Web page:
[mathematical expression not reproducible] (15)

where 2 < q < [infinity]. Moreover, the solution has continuous dependence on initial data.

Our second result is concerned with a global solution in energy space.

Theorem 2. For the initial data ([[psi].sub.0], [n.sub.0], [n.sub.1]) [member of] [H.sup.1]([R.sup.2]) x [H.sup.1]([R.sup.2]) x [L.sup.2] ([R.sup.2]), there exists a unique global solution ([psi], N, A) to (9)-(13) such that

[mathematical expression not reproducible] (16)

where 2 < q < [infinity]. Moreover, the solution has continuous dependence on initial data.

Note that, considering (11)-(13), [A.sub.j] can be determined by [psi] as

[A.sub.j] = [(-1).sup.j+1]/2[pi] ([x.sub.j']/[[absolute value of (x)].sup.2] * [[absolute value of ([psi])].sup.2]), (17)

and then [A.sub.0] can be determined as

[mathematical expression not reproducible] (18)

where j' = 2 if j = 1, and j' = 1 if j = 2. We present estimates for A and refer to [3, 5] for proof.

Proposition 3. Let [psi] [member of] [H.sup.1]([R.sup.2]) and let A be the solution of (11)-(13). Then, we have, for 2 < q [infinity],

[mathematical expression not reproducible] (19)

We will prove Theorems 1 and 2 in Sections 2 and 3, respectively. We conclude this section by giving a few notations. We use the standard Sobolev spaces [H.sup.s]([R.sup.2]) with the norm [mathematical expression not reproducible]. We will use c, C to denote various constants. When we are interested in local solutions, we may assume that T [less than or equal to] 1. Thus we shall replace smooth function of T, C(T) by C. We use A [??] B to denote an estimate of the form A [less than or equal to] CB.

2. Proof of Theorem 1

In this section we address the local well-posedness of solution to (9)-(13). We note that if we remove the gauge fields and the term [[absolute value of ([xi])].sup.2][psi] from the CSSn system, it is the same as the Klein-Gordon-Schodinger system with Yukawa coupling (KGS). There are many studies on the Cauchy problem of the KGS system in the Sobolev spaces [H.sup.s] [6-9]. Moreover, if we ignore the interaction with the neutral field N which does not cause any difficulty in obtaining a local solution, a local solution for the CSSn system can be obtained in a similar way to the CSS system. We could obtain a local regular solution by referring to [2, 8] and then construct a local energy solution by using the compactness argument introduced in [2, 3, 5, 6]. In other words, a local [H.sup.1]-solution is constructed by the limit of a sequence of more smooth solutions and it satisfies CSSn system in the distribution sense. For the proof, we follow the same argument as in [2]. So we omit the detail of the local existence here. Since the compactness argument does not guarantee the uniqueness and the continuous dependence on initial data of a local solution, we would rather contribute this section to show the uniqueness and the continuous dependence on initial data of a local solution.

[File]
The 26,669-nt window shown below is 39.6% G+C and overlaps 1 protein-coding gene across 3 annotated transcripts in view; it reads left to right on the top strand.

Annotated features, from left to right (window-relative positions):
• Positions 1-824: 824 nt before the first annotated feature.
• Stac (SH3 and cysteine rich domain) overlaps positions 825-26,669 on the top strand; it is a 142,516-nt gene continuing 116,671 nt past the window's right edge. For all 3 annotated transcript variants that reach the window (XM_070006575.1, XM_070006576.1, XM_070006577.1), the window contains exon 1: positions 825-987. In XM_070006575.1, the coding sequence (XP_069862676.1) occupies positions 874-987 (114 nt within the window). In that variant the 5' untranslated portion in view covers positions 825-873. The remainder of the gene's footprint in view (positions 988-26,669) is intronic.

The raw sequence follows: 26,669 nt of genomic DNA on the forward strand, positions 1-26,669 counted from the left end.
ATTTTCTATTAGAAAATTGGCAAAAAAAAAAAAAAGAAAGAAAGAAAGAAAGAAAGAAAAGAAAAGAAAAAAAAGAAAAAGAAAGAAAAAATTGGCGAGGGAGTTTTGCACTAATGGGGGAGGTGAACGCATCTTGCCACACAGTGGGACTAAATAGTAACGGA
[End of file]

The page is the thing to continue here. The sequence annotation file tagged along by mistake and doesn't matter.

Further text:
Theorem 4. Let (f, N, A) and ([??], [??], [??]) be solutions to (9)-(13) on (0, T) x [R.sup.2] in the distribution sense with the same initial data ([[psi].sub.0], [n.sub.0], [n.sub.1]) [member of] [H.sup.1]([R.sup.2]) x [H.sup.1]([R.sup.2]) x [L.sup.2] ([R.sup.2]) satisfying

[mathematical expression not reproducible] (20)

for some M > 0. Then, we have

[mathematical expression not reproducible] (21)

for 0 [less than or equal to] t [less than or equal to] T. Moreover, the solution depends on initial data continuously.

Before beginning the proof, we gather lemmas used for the proof of Theorem 4. We use the following [L.sup.p] - [L.sup.p'] estimate proved in [10] which plays an important role to control the difference of solutions. It was used in [6] for the uniqueness of the KGS system.

Lemma 5. Let f(t, x) : [R.sup.1+2] [right arrow] R be a solution to

[[partial derivative].sub.tt] f - [DELTA]f + f = F, (t, x) [member of] [R.sup.1+2], f (0, x) = 0, (22)

[[partial derivative].sub.t] f (0, x) = 0, (23)

and T(t) be the Klein-Gordon propagator. Then, we have

f (t, x) = [[integral].sup.t.sub.0] T (t - s) F(s) ds, (24)

and

[mathematical expression not reproducible] (25)

The Hardy-Littlewood-Sobolev inequality is also used to control the difference of solutions. For the proof, we refer to Theorem 6.1.3 in [11].

Lemma 6. Let [I.sub.1] be the operator defined by

[mathematical expression not reproducible] (26)

If 1/q = 1/p - 1/2, 1 < p < 2, then we have

[mathematical expression not reproducible] (27)

The following Gagliardo-Nirenberg inequality with the explicit constant depending on q is used to show the uniqueness. It was proved in [12, 13] and used in [3, 5, 12, 13] to show the uniqueness of the nonlinear Schrodinger equations.

Lemma 7. For 2 [less than or equal to] q < [infinity], we have

[mathematical expression not reproducible] (28)

We need the following Groonwall type inequality.

Lemma 8. Let f(t) be a continuous nonnegative function defined on I = [0 ,a) and has zero only at 0. Suppose that f satisfies

[mathematical expression not reproducible] (29)